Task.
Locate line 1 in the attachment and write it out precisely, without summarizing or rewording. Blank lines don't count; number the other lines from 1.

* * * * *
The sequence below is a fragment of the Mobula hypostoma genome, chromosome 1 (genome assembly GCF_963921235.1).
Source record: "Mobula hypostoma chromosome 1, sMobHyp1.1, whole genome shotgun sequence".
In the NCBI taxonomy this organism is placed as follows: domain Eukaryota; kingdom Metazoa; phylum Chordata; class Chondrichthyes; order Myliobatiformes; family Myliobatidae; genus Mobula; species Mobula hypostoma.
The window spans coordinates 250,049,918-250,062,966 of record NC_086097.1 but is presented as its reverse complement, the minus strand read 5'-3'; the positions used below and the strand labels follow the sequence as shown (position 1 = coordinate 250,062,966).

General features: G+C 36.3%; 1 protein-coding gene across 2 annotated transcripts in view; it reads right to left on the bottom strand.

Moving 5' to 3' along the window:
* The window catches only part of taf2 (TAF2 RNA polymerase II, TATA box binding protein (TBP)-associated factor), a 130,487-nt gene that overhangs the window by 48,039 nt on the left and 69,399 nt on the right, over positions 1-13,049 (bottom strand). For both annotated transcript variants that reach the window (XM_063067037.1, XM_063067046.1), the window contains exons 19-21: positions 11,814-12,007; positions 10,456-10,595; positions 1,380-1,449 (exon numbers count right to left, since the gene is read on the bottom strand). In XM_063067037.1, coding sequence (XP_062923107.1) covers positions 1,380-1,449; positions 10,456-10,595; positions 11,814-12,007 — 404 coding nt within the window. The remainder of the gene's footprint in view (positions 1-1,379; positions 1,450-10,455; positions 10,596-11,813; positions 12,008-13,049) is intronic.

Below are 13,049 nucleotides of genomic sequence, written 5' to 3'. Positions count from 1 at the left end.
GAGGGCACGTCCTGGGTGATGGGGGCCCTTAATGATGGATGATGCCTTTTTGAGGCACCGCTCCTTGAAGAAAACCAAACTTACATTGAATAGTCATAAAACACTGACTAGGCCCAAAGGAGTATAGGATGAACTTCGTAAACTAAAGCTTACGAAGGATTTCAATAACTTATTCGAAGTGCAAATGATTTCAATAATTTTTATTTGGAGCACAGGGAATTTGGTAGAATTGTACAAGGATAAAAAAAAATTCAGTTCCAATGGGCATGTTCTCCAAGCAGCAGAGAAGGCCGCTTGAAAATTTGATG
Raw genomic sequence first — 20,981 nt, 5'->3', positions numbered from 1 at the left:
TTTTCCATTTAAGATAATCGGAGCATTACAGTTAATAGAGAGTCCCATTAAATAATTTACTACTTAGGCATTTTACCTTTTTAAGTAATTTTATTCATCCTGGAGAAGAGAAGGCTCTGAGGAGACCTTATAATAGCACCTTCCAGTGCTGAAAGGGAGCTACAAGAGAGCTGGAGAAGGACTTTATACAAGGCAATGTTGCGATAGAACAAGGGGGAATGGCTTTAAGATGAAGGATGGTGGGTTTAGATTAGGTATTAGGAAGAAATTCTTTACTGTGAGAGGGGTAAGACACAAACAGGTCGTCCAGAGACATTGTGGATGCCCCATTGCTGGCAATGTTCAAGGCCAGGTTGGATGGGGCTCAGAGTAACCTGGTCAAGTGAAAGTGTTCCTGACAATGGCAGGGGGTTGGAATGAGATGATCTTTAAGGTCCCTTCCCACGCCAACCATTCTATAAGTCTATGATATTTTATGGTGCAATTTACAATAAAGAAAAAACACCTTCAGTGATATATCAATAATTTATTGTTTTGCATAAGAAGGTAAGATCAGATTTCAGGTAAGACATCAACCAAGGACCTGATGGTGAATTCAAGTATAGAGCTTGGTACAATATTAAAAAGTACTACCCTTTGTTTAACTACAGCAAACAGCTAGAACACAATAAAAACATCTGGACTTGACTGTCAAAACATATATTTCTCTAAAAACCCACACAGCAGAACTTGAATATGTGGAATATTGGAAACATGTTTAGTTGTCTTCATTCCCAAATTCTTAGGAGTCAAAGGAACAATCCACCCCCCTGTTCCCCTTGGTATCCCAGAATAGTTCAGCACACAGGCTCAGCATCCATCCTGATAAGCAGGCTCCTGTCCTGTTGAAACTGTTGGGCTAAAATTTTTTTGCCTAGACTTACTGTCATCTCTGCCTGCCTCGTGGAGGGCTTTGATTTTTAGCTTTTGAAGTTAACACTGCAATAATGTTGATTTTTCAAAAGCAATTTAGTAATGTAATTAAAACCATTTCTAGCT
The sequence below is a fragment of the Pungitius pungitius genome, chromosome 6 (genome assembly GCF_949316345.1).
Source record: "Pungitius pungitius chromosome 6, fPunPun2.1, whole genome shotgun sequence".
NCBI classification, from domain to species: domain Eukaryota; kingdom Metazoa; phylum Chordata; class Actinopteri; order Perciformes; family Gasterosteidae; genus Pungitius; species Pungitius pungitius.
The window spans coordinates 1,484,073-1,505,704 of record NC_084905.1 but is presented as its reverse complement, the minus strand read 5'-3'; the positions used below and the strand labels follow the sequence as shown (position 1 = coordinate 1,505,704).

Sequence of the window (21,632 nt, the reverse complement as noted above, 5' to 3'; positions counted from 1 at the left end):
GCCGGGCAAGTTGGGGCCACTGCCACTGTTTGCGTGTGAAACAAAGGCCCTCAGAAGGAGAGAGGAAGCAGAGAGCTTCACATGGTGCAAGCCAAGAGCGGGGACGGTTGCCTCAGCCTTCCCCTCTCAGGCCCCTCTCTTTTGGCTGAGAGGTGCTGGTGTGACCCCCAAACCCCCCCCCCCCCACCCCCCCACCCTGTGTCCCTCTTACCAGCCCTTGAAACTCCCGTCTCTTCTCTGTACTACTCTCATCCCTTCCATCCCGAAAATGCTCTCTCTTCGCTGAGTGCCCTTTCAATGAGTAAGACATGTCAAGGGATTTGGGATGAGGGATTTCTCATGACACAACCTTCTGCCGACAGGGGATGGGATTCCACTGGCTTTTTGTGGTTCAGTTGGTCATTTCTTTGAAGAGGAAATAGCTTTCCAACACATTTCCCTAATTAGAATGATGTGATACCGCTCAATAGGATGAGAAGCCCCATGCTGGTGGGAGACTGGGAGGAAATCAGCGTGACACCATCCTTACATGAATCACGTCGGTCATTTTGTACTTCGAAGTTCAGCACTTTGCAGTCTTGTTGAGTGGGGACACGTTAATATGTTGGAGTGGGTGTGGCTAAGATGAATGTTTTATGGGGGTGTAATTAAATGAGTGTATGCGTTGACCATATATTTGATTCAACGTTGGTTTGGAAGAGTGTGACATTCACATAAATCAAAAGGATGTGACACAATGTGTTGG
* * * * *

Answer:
The sequence below is a fragment of the Mobula hypostoma genome, chromosome 1 (genome assembly GCF_963921235.1).